It’s a comparison of two different things here, apples and tangerines.
The Ketogenic diet has a pretty definite set of criteria and clearly defined boundaries involved with it. It has a good body of science and logic associated with it, whether you subscribe to its claims of sustainability or not.
On the other hand, Paleo is a diet system that is not very clearly defined. It seems to be one of those touchy-feely sorts of diets, full of arbitrary guidelines and riddled with conjecture, without much science. The premise here that food consumed during man’s palaeolithic past, when whatever he managed to gather or hunt down with primitive stone tools is what we ought to base our modern eating habits on, is just a little silly. Palaeolithic man’s life was poor, tedious, nasty, brutish and short. He often maintained a variety of comorbidities throughout his brief existence, covering everything from worms, arthritis, spinal degeneration to vermin and periodontal disease.
You also haven’t mentioned as far as better for what exactly? what do you hope to achieve with your diet tool?
Is it Fat Loss? Then use keto.
Is it the optimisation of your blood profile? Then use keto.
Is it blood sugar normalisation? Keto is your diet tool of choice.
Hopefully, that answers your question?
By three very simple & methods.
Checking whether or not you’re in Ketosis isn’t much of a chore, nor need it be daunting and complicated.
Many people either seem to believe that they don’t need to check that they’re in KETO [WRONG], that they can just ”know” or feel that they are (maybe they can, maybe not); or that finding out if they are in KETO is a complicated matter, like becoming a freemason [WRONG again].
The two Ketone Bodies that you’re concerned with are Acetoacetate and beta-hydroxybutyrate (BHB).
The simplest one of these two to find is Acetoacetate, the chemical that causes your breath to smell of acetone. This brings up the point that the odor of acetone on your breath is a very easy practical way to tell if you’re in Ketosis. In other words, it rarely gives you a false positive and you can use it quite happily as an indicator.
- If your breath smells like acetone, you’re in.
- If your breath doesn’t smell of acetone, does that mean you’re out? NO. Some people are just more susceptible to this type of bad breath than others (probably due to certain characteristics of their gut microbiome).
- If you’re not using breath odor to find out your status, the other easy way is to use KETOstix or a similar brand to easily test the level of acetoacetate that your body is excreting in the urine. You can buy a little packet or canister of these handy little tools on Amazon for about £10.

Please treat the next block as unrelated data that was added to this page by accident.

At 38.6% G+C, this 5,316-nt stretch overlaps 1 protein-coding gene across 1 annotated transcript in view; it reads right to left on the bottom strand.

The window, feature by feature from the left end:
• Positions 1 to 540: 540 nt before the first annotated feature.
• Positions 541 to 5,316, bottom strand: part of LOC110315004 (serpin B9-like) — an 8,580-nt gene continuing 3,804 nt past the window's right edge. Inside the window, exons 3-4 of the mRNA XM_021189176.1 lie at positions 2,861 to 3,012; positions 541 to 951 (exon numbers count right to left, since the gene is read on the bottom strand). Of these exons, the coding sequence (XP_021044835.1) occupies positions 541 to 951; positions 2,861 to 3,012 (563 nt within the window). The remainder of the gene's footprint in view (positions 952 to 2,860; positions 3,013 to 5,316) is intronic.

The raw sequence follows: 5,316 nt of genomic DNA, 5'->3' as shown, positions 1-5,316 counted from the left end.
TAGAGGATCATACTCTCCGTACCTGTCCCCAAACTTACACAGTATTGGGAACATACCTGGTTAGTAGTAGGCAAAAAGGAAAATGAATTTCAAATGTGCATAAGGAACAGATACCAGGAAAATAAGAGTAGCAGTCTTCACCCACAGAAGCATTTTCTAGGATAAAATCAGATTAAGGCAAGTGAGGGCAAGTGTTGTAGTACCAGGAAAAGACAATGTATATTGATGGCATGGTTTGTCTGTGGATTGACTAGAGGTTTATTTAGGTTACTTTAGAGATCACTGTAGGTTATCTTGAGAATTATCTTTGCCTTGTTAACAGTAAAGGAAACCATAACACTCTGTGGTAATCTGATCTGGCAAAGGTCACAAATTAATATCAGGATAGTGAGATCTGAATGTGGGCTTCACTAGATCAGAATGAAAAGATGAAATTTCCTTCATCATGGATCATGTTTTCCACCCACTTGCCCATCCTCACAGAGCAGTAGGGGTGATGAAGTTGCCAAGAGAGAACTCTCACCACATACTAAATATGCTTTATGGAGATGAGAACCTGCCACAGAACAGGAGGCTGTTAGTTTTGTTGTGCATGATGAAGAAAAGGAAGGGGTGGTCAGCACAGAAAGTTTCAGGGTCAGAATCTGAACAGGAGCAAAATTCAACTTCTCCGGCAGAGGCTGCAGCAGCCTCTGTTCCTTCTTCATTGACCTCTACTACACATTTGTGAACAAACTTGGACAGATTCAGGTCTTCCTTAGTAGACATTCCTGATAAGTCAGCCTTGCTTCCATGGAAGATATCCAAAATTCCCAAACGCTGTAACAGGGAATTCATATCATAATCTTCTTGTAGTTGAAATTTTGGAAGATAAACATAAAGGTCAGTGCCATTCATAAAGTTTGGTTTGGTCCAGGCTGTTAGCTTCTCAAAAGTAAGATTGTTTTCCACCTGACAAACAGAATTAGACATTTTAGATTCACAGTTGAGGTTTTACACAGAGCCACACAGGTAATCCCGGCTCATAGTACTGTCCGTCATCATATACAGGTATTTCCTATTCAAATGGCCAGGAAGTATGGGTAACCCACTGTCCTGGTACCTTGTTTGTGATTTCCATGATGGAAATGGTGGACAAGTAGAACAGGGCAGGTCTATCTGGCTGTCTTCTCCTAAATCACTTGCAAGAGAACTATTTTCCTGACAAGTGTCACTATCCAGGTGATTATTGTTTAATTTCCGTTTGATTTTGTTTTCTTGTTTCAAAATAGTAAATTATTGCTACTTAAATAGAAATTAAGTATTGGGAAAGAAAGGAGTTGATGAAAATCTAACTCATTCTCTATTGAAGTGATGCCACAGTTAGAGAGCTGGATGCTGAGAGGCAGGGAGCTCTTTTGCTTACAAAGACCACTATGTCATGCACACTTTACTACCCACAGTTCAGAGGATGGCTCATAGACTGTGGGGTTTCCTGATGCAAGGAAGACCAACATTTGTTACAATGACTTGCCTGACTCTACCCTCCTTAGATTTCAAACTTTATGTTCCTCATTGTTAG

Now, for geeks, like myself, blood BHB meters are widely available online for about £50. These involve pricking your finger with a little microchipped lancet and having the device analyze your blood for any BHB molecules swimming around in it. Not necessary, but fun (at least for people like me).
During the day, there are two optimal times for testing:
- Before breakfast
- An hour or two after supper and prior to bed.
Be warned, testing after the gym quite often leads to disappointment. This is usually because exercise will break down any glycogen stores that still may be clandestinely stored in little pockets around the body, releasing enough glucose in the bloodstream to boot you out of Ketosis for a while.
Also, you will find that you are well keto-adapted when you notice that you rarely suffer from low blood sugar or random blood sugar level swings. You will also rarely suffer from hunger or be particularly interested in food.
Funnily enough, to be truly keto-adapted is a little like being on a course of culinary & dietary Prozac.
Ok, COViD-19 Update!
Just like every other business on Earth, we are on a very necessary but unsought and unwanted viral holiday.
Bodyworks, a business that has not had one day off in the last 21 years, is now closed to the general public due to a plague of a bloody bug that went interspecies due to the twisted tastes for Bush Meat of the Chinese palate.
This status to be reviewed and updated, as events unfold.
Hopefully, we will be open for business as usual in the near future.
For those of you who require products from our health shop, we can supply all products required on a by-arrangement-basis, observing all SOG Mandates & Regulations. This includes all bars, protein, drinks & supplement supplies at bargain prices!
Please contact us for further details.
Things as they are.
I want to gain muscle mass quickly, but can’t change my schedule around much, as I don’t have a lot of time to spare. What are some good Mass Hacks?
Well, you can try the same kind of hack that has been tried for flying to the moon without a contract from Nasa or SpaceX or making your 3 wishes come true without the benefits of a magical lamp from Aladin.
One of the downsides of the internet, as I see it, is this modern Hack Mindset. The idea that there is a shortcut, an effortless way out, for everything. Usually, the proponents of this Hack stuff know damned little about the subject that they’re setting hacks up for.
I just wouldn’t give you House Odds on it.